• The Bucks entered the season with enormous expectations after landing Damian Lillard in a blockbuster deal with the Blazers on September 27th. There were some skeptics who worried about losing Jrue Holiday’s defense, and the lack of depth behind Milwaukee’s stars, but most NBA fans and experts believed this would be a move that would take the Bucks over the edge. Especially in the Eastern Conference, where the skill seems so consolidated, any team seemed just a move or two away from the NBA Finals. This would be the third season since their fantastic championship run, so pushing their chips in now seemed like good business to pretty much everyone.

    How’d It Go?

    It was an unmitigated disaster, pretty much from the get-go. The Bucks finished third in the Eastern Conference, but it never felt like they were able to achieve the ceiling they were promising. Adding Damian Lillard raised their offensive profile to be sure, as they wound up fourth in points scored and fifth in three-pointers made with a pace in the top third of the league. However, they couldn’t guard anyone as they ranked 21st in opponent points and 19th in defensive rating. They say defense wins championships, and it appears that statement held true here to a large degree.

    One of the biggest storylines of the season was the dismissal of head coach Adrian Griffin, which still comes as a bit of a shock as the Bucks sat on a 30-13 record. They’d go on to hire Doc Rivers (of all people) and went 19-20 the rest of the way. Nothing Rivers did meaningfully improved the Bucks, but the rumors were swirling that the Bucks didn’t understand their roles and players were starting to step on the coach’s authority. The Griffin firing still seems to be strange in both timing and reasoning, though we may never know the full truth. It wouldn’t be surprising to see Rivers return next season with the baked-in excuse that he didn’t get a full offseason to “work on things.” It still feels like a rushed (and poor) fit though.

    It must be painful to see former point guard Jrue Holiday in the NBA Finals, especially since he could aid much of what seems to be broken for the Bucks of late. There were certainly some success stories though, and we can celebrate the fact that we got a healthy Khris Middleton about a month into the season, finally. Of course, he then missed 16 games from February to March with a left ankle injury. Otherwise, he was a fantastic trade target somewhere in that first month as the Bucks kept his minutes in check.

    The other big news of the season was the underwhelming play Damian Lillard. We all assumed this team would go as the stars would go, and both Lillard and Giannis Antetokounmpo were being drafted in the first or second round at the latest. Neither paid off on that draft capital if you played fantasy leagues straight up, but Giannis certainly did if you decided to punt FT%. That’s been the case for several seasons now for the Greek Freak.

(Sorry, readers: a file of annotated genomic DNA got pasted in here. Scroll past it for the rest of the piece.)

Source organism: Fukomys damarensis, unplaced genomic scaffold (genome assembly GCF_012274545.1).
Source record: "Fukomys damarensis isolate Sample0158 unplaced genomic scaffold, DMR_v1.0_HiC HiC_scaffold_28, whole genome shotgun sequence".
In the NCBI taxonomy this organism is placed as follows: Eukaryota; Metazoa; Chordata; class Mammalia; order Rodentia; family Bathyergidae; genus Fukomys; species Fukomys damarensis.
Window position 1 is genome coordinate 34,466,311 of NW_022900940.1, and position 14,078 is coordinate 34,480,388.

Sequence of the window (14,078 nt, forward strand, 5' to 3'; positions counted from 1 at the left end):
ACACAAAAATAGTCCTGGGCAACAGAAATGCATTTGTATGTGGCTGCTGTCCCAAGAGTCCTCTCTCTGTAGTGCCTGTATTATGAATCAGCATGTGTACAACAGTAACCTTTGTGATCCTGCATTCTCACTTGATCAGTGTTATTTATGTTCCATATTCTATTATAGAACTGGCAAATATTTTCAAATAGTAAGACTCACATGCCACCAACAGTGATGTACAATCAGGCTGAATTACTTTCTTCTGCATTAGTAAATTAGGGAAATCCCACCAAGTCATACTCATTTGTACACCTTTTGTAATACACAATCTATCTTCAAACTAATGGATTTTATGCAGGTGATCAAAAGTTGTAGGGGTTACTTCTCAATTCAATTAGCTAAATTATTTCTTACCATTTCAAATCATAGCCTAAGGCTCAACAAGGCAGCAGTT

Brook Lopez continued to plod along as a severely underrated starting center in both real life and fantasy, but he’ll be 36 next season with a lengthy injury history behind him. I always find him a little bit harder to trust with each passing year. Bobby Portis had some standout performances as a top-tier injury-replacement player. When the Bucks were healthy, he was tough to hold though.

    I wish I could say one of the role players on this team significantly rose above their station, but in truth it was a pretty boring season from a fantasy standpoint. Damian Lillard, Giannis Antetokounmpo, and Brook Lopez were season-long studs, though Lillard was not at the level to which we’re accustomed. Middleton kind of had a tale of two seasons. Portis was an elite streamer. Otherwise, this was a pretty forgettable season if all you care about is the stats.


    I’m going to be one of the few to give Adrian Griffin some props. He wound up getting fired for it, but he came in and asked the Bucks to play a defensive scheme that was far more aggressive than they had been playing. Specifically, he was asking Lopez at the very start of the season to stay on the level with guards in the pick-and-roll. Ultimately, the players held an intervention and got Griffin to let go of this idea, letting Lopez play in drop coverage as he is comfortable doing. This led to much better play from Lopez and gave him those coveted blocks we want in fantasy.